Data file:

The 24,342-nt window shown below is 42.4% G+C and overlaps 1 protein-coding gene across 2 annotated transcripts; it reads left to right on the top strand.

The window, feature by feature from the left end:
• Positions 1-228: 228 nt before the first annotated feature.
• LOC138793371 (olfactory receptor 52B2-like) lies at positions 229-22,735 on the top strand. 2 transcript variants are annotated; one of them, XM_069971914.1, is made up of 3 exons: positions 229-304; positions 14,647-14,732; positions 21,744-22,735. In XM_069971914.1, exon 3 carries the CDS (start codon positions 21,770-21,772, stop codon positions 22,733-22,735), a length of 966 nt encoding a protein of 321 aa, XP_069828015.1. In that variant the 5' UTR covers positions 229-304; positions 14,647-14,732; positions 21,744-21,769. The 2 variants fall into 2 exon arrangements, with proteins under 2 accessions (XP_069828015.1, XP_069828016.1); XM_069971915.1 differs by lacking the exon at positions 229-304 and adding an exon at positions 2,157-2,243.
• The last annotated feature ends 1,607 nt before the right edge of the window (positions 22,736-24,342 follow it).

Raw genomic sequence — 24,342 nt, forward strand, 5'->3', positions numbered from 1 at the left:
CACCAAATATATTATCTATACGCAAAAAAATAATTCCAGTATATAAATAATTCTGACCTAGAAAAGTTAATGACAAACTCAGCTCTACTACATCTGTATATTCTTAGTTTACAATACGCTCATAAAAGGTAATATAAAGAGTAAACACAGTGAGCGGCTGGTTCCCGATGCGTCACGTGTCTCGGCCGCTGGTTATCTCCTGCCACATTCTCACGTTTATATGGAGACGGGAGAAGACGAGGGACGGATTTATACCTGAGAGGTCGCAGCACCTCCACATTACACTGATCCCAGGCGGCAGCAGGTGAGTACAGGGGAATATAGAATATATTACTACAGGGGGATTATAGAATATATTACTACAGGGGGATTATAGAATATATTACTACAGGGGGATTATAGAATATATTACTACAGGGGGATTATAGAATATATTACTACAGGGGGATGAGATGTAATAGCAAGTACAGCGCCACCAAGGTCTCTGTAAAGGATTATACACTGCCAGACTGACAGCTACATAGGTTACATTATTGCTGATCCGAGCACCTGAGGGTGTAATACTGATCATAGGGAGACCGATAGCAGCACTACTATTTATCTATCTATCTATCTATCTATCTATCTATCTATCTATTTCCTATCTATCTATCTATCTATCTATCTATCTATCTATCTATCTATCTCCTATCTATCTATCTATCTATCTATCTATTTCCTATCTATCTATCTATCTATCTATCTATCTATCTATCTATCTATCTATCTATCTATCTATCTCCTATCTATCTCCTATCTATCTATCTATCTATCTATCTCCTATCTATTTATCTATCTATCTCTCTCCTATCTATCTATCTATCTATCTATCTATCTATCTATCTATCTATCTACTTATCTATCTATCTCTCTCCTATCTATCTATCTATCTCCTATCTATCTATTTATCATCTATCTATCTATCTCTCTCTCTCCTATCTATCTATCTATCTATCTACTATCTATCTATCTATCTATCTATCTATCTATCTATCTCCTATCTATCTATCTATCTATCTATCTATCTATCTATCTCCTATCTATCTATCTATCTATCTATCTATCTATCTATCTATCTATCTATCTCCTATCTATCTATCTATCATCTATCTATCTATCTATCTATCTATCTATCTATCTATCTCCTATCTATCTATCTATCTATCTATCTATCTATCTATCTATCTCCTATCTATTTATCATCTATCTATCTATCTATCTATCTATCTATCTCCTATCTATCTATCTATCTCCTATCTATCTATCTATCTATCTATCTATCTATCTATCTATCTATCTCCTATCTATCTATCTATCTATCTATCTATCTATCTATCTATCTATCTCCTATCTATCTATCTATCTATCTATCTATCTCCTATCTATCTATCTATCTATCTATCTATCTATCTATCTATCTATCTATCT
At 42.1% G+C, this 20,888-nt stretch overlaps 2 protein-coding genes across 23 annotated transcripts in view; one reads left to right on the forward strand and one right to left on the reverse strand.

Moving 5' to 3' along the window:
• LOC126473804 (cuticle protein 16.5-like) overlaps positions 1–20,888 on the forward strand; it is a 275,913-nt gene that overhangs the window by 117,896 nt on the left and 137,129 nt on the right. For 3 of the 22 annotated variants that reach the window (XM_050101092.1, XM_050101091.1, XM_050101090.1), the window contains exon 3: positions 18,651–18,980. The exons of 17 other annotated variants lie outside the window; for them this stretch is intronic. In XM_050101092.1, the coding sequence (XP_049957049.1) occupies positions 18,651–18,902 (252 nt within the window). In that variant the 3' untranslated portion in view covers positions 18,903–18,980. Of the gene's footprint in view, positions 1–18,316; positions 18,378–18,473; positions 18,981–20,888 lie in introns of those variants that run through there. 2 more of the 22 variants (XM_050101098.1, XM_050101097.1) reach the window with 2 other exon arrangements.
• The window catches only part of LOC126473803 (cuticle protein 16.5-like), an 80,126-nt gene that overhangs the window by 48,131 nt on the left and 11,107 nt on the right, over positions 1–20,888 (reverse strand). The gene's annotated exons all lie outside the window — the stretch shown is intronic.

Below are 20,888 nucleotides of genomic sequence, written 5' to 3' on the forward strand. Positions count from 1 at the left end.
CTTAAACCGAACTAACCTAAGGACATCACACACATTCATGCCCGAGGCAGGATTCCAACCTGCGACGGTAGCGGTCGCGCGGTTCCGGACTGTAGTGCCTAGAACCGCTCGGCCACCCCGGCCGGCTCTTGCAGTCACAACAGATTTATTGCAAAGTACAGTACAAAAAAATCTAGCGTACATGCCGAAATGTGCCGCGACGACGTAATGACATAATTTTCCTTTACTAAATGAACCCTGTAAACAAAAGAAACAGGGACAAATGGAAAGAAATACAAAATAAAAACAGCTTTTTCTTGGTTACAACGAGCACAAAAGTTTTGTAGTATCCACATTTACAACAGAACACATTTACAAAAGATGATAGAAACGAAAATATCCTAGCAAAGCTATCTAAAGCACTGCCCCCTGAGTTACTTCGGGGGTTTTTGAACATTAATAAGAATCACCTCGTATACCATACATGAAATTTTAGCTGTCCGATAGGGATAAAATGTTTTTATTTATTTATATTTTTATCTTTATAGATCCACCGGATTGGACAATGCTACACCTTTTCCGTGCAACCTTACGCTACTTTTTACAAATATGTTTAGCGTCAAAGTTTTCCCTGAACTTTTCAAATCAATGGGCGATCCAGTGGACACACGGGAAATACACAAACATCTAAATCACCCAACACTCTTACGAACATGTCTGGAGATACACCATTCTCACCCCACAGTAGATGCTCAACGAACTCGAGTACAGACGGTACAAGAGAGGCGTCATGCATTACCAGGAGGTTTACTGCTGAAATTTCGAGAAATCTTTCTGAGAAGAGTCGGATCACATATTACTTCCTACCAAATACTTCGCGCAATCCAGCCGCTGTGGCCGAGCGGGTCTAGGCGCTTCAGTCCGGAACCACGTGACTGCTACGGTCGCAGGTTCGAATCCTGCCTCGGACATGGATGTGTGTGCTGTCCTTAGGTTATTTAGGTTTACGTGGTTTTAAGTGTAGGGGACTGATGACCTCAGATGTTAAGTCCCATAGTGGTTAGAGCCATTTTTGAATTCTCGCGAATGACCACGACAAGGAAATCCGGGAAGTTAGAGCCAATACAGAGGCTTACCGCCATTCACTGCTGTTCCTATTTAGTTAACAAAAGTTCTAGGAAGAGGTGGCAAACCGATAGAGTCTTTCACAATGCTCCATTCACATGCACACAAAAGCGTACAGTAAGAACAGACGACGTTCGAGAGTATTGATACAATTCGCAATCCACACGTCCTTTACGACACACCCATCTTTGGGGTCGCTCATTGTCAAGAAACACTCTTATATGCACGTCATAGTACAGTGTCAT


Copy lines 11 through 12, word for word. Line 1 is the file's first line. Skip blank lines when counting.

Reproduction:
• The window catches only part of LOC126473803 (cuticle protein 16.5-like), an 80,126-nt gene that overhangs the window by 48,131 nt on the left and 11,107 nt on the right, over positions 1–20,888 (reverse strand). The gene's annotated exons all lie outside the window — the stretch shown is intronic.

Below are 20,888 nucleotides of genomic sequence, written 5' to 3' on the forward strand. Positions count from 1 at the left end.